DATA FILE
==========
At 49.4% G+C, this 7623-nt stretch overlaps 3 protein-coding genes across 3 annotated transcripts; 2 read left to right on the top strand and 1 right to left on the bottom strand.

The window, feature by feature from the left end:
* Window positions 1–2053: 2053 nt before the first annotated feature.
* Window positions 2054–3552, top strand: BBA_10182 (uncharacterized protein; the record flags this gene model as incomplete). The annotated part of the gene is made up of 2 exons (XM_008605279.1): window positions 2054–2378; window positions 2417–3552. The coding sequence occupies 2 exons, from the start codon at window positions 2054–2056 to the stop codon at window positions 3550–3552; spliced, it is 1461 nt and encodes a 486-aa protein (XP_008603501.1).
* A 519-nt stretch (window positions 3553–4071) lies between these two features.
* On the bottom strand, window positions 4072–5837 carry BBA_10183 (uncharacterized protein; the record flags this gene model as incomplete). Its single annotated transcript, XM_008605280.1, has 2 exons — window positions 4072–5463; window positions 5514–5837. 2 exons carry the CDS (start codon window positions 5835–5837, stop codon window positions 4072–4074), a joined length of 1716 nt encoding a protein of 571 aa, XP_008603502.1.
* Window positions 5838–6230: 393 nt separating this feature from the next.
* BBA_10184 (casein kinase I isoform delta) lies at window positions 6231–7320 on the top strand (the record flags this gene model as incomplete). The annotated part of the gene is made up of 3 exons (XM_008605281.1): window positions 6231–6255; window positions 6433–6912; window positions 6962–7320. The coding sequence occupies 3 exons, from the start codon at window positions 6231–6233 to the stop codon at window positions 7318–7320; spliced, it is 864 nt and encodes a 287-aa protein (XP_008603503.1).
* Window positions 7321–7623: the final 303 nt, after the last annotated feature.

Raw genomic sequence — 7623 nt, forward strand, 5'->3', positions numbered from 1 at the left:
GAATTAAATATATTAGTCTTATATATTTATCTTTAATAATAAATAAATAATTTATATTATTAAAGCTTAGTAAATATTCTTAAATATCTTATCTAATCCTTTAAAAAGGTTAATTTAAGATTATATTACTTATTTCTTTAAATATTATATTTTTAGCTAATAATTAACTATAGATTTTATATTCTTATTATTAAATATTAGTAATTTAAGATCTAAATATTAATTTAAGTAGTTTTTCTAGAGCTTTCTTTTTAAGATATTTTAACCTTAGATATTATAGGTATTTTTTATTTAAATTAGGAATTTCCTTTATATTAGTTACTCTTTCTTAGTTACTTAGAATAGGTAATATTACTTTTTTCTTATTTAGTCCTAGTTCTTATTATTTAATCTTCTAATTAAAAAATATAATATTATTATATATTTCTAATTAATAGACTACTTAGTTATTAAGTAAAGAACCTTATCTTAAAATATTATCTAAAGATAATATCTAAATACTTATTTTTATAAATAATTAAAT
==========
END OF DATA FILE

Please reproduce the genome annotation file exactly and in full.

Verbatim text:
At 49.4% G+C, this 7623-nt stretch overlaps 3 protein-coding genes across 3 annotated transcripts; 2 read left to right on the top strand and 1 right to left on the bottom strand.

The window, feature by feature from the left end:
* Window positions 1–2053: 2053 nt before the first annotated feature.
* Window positions 2054–3552, top strand: BBA_10182 (uncharacterized protein; the record flags this gene model as incomplete). The annotated part of the gene is made up of 2 exons (XM_008605279.1): window positions 2054–2378; window positions 2417–3552. The coding sequence occupies 2 exons, from the start codon at window positions 2054–2056 to the stop codon at window positions 3550–3552; spliced, it is 1461 nt and encodes a 486-aa protein (XP_008603501.1).
* A 519-nt stretch (window positions 3553–4071) lies between these two features.
* On the bottom strand, window positions 4072–5837 carry BBA_10183 (uncharacterized protein; the record flags this gene model as incomplete). Its single annotated transcript, XM_008605280.1, has 2 exons — window positions 4072–5463; window positions 5514–5837. 2 exons carry the CDS (start codon window positions 5835–5837, stop codon window positions 4072–4074), a joined length of 1716 nt encoding a protein of 571 aa, XP_008603502.1.
* Window positions 5838–6230: 393 nt separating this feature from the next.
* BBA_10184 (casein kinase I isoform delta) lies at window positions 6231–7320 on the top strand (the record flags this gene model as incomplete). The annotated part of the gene is made up of 3 exons (XM_008605281.1): window positions 6231–6255; window positions 6433–6912; window positions 6962–7320. The coding sequence occupies 3 exons, from the start codon at window positions 6231–6233 to the stop codon at window positions 7318–7320; spliced, it is 864 nt and encodes a 287-aa protein (XP_008603503.1).
* Window positions 7321–7623: the final 303 nt, after the last annotated feature.

Raw genomic sequence — 7623 nt, forward strand, 5'->3', positions numbered from 1 at the left:
GAATTAAATATATTAGTCTTATATATTTATCTTTAATAATAAATAAATAATTTATATTATTAAAGCTTAGTAAATATTCTTAAATATCTTATCTAATCCTTTAAAAAGGTTAATTTAAGATTATATTACTTATTTCTTTAAATATTATATTTTTAGCTAATAATTAACTATAGATTTTATATTCTTATTATTAAATATTAGTAATTTAAGATCTAAATATTAATTTAAGTAGTTTTTCTAGAGCTTTCTTTTTAAGATATTTTAACCTTAGATATTATAGGTATTTTTTATTTAAATTAGGAATTTCCTTTATATTAGTTACTCTTTCTTAGTTACTTAGAATAGGTAATATTACTTTTTTCTTATTTAGTCCTAGTTCTTATTATTTAATCTTCTAATTAAAAAATATAATATTATTATATATTTCTAATTAATAGACTACTTAGTTATTAAGTAAAGAACCTTATCTTAAAATATTATCTAAAGATAATATCTAAATACTTATTTTTATAAATAATTAAAT